When I began teaching, I didn’t know everything.  In fact, I found it kind of difficult to explain different rules for grammar and the difference between similar words.  This has caused me to learn a lot about my own language.  I’m a bit of a perfectionist when it comes to grammar these days.  I guess I’m a Grammar Nazi.  I’ve also always been good at spelling.  In grade 8 in junior high school, we were given a spelling test to determine what level of spelling we had.  I had a perfect score.  I was spelling at a university level while I was 13 years old.  So when I write a draft, my spelling and grammar tend to be very good.  However, that doesn’t mean it’s great to read.

An interesting thing I’ve found is that the Japanese language has loan words from English, but the meaning is different.  For example, Japanese naive means sensitive in English.  Also, there are many mistakes that Japanese people learning English make.  For example, the usage of particles (a, an, the), the usage of almost, and verb tense problems.  Sarcasm is also not commonly used in Japan, so it often goes over the head of many Japanese.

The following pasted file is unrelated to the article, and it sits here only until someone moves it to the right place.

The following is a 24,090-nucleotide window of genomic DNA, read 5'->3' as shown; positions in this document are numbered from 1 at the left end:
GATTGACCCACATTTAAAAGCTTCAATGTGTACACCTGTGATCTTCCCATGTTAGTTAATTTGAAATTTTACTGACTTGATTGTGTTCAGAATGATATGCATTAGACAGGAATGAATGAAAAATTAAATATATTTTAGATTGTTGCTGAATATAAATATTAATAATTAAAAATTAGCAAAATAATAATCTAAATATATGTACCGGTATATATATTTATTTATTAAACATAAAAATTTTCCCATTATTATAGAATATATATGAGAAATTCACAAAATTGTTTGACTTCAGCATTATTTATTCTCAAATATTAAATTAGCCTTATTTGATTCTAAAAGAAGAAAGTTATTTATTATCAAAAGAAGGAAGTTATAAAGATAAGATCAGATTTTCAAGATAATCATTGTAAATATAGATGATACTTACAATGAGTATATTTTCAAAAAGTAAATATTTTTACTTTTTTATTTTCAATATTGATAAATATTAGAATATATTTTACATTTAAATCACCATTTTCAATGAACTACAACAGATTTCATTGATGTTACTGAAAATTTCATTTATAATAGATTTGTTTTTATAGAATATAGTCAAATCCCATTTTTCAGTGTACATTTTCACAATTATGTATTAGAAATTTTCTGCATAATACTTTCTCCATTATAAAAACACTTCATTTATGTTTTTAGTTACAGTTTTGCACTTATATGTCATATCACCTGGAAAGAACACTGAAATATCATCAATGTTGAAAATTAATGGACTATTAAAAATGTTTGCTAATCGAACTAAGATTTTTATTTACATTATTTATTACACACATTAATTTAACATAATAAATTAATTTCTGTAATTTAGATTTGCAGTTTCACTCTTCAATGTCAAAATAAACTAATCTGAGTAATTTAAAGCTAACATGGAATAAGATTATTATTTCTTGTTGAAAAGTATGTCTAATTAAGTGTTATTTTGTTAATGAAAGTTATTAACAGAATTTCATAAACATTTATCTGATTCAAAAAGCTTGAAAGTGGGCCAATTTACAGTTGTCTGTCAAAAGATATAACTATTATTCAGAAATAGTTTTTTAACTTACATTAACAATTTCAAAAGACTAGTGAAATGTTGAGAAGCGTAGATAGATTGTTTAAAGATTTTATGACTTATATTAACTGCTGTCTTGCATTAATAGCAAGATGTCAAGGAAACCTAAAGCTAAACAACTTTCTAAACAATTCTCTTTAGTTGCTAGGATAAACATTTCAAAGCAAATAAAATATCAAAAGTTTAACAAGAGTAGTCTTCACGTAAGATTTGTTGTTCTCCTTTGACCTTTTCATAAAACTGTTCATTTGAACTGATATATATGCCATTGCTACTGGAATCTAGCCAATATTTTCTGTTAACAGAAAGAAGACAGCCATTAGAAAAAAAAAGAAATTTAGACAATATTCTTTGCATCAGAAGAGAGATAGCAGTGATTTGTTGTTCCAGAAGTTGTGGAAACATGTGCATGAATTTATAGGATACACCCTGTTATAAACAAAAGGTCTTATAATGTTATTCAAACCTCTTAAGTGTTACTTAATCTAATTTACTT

When I read, grammar or spelling errors pop out to me.  The rare mistake is fine. But if they’re happening on every page I read, I find it difficult to read and take the book seriously.  Problems with to and too, confusing your and you’re, and mistakes with their, there, and they’re irritate me.  I also easily spot problems with quotation marks and commas when using dialogue and dialogue tags.  And the incorrect use of apostrophes aggravates me.  Maybe I could be a proofreader.  Or maybe I should stick with writing and blogging.

Do you have any difficulties with grammar or spelling?  It’s embarrassing to say this, but I often forgot if it’s embarrassing or embarassing. I don’t have that problem now.

Narrative: Simple Is Best?